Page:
2017 IT Employment Gets Rolling
February 6, 2017
Net gain of 9,000 jobs in January, led by software and technology
strength in software and technology services led employment gains in the
U.S. information technology (IT) sector in Januar.
January IT sector employment grew by a net 9,000 jobs, CompTIA’s
analysis of today’s Bureau of Labor Statistics’ Employment Situation
report (#JobsReport) reveals.
The software and technology services category led the way, with an
estimated 12,500 new positions added. In 2016, IT services employment
grew by an estimated 73,900 jobs.
“The ‘everything-as-a-service’ movement which started several years ago
continues to set the pace for the industry,” said Tim Herbert, senior
vice president for research and market intelligence at CompTIA.
“These services drive the digital transformation now taking place in
many organizations, and they’ll continue to define the business of the
future,” Herbert continued. “Within the IT industry, executives are most
bullish on the services business, as noted in our IT Industry Outlook
Other job categories showing employment gains last month were other
information services, including search portals (+1,900); and data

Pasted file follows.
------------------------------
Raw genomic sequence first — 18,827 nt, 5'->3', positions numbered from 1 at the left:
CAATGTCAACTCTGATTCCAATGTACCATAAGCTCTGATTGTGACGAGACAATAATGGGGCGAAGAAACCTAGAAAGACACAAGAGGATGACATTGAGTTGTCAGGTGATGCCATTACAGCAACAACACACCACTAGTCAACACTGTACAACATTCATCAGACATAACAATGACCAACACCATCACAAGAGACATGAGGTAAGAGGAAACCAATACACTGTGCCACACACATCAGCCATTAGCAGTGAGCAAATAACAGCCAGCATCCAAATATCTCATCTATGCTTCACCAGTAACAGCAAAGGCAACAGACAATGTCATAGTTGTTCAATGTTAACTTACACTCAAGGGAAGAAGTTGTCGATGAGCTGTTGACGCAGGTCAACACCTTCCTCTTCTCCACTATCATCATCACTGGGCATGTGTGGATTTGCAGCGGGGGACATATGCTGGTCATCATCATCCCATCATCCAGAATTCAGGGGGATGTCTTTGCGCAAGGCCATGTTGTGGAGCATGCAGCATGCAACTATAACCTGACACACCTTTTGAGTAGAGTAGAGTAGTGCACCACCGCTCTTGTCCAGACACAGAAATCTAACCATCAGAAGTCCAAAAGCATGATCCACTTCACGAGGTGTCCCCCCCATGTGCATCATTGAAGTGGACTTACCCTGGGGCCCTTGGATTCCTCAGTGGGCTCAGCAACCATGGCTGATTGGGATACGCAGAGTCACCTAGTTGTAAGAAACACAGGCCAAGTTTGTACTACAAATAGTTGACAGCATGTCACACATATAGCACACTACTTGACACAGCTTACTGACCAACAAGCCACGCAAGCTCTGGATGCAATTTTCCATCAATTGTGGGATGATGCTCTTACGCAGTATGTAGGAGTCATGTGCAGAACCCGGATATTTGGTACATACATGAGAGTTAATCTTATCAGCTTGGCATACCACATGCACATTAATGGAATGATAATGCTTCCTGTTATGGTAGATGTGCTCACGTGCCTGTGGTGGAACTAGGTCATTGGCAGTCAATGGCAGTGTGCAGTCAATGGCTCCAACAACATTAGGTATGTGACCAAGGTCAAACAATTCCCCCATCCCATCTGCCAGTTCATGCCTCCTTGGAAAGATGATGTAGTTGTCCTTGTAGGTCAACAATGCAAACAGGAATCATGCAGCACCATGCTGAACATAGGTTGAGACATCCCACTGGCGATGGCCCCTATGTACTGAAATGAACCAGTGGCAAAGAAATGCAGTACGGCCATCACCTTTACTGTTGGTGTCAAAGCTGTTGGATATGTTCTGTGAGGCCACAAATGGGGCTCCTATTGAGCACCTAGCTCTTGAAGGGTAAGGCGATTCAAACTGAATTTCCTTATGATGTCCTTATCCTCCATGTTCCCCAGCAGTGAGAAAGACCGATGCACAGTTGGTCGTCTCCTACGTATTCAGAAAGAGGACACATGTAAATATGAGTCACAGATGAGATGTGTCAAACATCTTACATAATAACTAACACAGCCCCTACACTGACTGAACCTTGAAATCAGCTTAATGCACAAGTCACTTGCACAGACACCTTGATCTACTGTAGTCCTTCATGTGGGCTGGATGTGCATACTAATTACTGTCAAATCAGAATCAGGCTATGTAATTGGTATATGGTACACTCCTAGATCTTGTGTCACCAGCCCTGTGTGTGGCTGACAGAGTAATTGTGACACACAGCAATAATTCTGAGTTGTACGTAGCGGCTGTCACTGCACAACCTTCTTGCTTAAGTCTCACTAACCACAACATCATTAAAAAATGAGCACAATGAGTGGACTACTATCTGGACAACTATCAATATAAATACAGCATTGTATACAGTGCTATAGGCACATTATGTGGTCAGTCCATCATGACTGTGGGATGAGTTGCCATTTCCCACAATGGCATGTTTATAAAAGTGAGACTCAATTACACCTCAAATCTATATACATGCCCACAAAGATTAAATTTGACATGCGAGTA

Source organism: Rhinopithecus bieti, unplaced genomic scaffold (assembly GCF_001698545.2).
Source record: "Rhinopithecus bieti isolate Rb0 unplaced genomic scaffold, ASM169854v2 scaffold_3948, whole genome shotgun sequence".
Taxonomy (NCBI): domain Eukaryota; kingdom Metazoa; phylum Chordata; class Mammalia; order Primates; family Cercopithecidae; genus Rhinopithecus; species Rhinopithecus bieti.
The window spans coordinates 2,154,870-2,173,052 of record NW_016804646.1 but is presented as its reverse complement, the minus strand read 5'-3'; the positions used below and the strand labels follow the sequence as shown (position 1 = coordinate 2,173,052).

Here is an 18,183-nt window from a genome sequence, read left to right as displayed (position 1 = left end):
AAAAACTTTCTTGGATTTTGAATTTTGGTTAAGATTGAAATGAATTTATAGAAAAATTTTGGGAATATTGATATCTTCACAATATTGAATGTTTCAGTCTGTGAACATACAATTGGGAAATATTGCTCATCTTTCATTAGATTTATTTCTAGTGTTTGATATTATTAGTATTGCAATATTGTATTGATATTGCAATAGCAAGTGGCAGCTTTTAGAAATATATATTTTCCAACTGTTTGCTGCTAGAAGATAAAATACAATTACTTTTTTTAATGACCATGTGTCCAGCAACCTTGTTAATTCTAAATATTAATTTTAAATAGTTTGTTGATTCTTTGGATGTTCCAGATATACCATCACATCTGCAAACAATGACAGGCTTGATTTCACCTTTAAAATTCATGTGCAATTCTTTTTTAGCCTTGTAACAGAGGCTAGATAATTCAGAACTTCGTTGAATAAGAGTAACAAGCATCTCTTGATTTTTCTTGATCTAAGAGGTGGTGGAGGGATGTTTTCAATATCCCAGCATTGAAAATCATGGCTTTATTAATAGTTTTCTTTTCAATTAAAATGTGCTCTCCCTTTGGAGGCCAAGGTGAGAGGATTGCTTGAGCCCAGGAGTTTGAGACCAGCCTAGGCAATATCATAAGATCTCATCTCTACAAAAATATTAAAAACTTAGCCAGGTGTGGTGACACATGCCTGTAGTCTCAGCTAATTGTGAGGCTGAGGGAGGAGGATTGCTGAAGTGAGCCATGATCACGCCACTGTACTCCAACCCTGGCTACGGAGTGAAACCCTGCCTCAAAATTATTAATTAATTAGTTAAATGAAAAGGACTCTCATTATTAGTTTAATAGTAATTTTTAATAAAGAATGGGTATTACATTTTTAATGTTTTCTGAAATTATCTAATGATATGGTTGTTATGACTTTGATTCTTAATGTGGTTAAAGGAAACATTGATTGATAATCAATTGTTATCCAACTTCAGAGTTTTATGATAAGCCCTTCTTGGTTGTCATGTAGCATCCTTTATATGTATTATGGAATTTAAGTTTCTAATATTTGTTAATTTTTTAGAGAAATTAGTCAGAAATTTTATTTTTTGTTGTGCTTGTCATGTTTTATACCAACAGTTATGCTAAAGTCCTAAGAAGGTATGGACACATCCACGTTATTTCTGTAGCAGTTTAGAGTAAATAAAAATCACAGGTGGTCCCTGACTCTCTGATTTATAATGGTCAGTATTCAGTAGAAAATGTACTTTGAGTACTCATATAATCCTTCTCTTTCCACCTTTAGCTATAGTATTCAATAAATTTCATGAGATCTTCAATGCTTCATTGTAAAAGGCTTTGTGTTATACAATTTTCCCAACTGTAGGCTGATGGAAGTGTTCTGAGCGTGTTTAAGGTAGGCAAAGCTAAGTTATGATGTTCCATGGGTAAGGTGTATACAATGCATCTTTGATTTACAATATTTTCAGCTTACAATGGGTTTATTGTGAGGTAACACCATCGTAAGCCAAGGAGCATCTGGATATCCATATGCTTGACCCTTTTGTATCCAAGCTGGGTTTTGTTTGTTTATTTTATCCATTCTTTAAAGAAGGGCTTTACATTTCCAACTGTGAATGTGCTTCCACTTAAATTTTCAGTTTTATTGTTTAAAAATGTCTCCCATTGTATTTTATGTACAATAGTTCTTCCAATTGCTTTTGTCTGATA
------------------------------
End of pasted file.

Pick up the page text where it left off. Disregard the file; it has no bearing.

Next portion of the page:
processing, hosting and related services (+1,200).
had another rough month, shedding 3,800 jobs in January. Employment in
computer and electronics products manufacturing also declined last
month, losing 2,800 jobs.
The second component of the nation’s IT workforce – IT occupations
across all other industries – showed a decline of 50,000 jobs last
The IT occupation number is subject to month-to-month volatility. In
2016, for example, there were seven months of job growth in IT
occupations and five months of job losses. Even with the monthly shifts,
it is expected that most, if not all IT occupation categories will show
positive growth for the 2016 calendar year.
“It’s also important to note that declines in IT occupations reflect
more than just layoffs,” Herbert said. “The pattern for 2016 showed, on
average, the majority of separations were due to individual workers
resigning, retiring or taking some other action to end their employment;
layoffs were a secondary factor.”